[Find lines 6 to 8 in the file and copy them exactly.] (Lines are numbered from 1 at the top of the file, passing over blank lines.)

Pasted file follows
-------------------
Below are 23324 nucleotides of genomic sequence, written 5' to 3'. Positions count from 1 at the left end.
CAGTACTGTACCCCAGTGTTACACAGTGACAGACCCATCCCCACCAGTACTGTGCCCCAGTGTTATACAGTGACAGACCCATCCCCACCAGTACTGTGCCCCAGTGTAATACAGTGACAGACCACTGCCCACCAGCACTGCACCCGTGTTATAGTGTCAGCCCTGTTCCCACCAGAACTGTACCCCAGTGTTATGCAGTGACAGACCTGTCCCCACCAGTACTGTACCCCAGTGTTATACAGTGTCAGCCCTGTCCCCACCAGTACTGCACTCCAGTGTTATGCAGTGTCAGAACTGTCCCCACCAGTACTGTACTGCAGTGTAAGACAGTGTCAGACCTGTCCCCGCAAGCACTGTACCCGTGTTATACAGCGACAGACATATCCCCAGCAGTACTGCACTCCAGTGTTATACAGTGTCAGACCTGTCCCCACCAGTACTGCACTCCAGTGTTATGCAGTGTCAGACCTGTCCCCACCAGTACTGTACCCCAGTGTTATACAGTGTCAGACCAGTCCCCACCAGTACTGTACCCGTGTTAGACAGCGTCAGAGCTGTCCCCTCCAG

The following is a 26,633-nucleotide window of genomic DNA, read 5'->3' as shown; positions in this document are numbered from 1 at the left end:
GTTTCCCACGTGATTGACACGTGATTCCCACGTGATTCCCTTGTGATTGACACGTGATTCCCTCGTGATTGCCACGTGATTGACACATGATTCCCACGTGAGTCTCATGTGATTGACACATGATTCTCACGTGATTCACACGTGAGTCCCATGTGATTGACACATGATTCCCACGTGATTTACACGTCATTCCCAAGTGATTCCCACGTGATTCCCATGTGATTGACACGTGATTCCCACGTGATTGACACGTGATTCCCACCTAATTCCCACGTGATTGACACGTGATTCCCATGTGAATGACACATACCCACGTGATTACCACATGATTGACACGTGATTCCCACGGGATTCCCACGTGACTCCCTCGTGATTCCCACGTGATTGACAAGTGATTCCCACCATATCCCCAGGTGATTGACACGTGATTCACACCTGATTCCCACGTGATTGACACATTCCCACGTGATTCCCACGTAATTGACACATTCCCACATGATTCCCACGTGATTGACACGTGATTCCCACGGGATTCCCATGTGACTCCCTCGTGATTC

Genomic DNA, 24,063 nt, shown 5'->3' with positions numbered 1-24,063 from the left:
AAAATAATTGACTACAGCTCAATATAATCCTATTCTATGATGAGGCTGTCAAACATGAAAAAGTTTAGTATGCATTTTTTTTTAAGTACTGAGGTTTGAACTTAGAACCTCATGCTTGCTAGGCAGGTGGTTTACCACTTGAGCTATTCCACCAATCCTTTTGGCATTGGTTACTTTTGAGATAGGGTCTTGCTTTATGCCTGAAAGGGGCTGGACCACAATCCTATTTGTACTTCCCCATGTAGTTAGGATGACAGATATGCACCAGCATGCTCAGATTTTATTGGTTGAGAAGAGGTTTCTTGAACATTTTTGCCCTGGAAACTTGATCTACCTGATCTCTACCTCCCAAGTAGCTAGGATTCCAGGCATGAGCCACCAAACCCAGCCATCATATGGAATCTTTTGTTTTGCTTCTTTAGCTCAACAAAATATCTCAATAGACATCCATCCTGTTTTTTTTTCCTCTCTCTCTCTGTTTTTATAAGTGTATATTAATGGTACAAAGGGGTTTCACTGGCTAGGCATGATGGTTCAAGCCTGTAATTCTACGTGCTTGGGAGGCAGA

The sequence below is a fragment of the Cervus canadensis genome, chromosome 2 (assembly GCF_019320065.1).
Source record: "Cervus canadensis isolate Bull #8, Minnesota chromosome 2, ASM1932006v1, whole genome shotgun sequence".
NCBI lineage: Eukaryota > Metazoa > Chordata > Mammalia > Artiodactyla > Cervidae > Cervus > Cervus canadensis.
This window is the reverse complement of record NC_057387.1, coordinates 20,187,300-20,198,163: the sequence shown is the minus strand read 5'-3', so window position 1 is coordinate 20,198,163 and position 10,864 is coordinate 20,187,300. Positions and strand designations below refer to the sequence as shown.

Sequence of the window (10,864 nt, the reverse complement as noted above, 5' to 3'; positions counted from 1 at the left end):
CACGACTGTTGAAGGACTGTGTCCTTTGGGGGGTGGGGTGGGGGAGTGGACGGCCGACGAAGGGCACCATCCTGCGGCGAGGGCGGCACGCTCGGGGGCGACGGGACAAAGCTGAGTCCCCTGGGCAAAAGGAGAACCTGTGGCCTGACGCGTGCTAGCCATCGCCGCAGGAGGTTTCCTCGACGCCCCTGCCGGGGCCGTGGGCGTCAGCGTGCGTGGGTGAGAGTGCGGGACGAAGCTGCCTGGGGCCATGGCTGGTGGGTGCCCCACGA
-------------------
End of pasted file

AAAATAATTGACTACAGCTCAATATAATCCTATTCTATGATGAGGCTGTCAAACATGAAAAAGTTTAGTATGCATTTTTTTTTAAGTACTGAGGTTTGAACTTAGAACCTCATGCTTGCTAGGCAGGTGGTTTACCACTTGAGCTATTCCACCAATCCTTTTGGCATTGGTTACTTTTGAGATAGGGTCTTGCTTTATGCCTGAAAGGGGCTGGACCACAATCCTATTTGTACTTCCCCATGTAGTTAGGATGACAGATATGCACCAGCATGCTCAGATTTTATTGGTTGAGAAGAGGTTTCTTGAACATTTTTGCCCTGGAAACTTGATCTACCTGATCTCTACCTCCCAAGTAGCTAGGATTCCAGGCATGAGCCACCAAACCCAGCCATCATATGGAATCTTTTGTTTTGCTTCTTTAGCTCAACAAAATATCTCAATAGACATCCATCCTGTTTTTTTTTCCTCTCTCTCTCTGTTTTTATAAGTGTATATTAATGGTACAAAGGGGTTTCACTGGCTAGGCATGATGGTTCAAGCCTGTAATTCTACGTGCTTGGGAGGCAGA

The sequence below is a fragment of the Cervus canadensis genome, chromosome 2 (assembly GCF_019320065.1).
Source record: "Cervus canadensis isolate Bull #8, Minnesota chromosome 2, ASM1932006v1, whole genome shotgun sequence".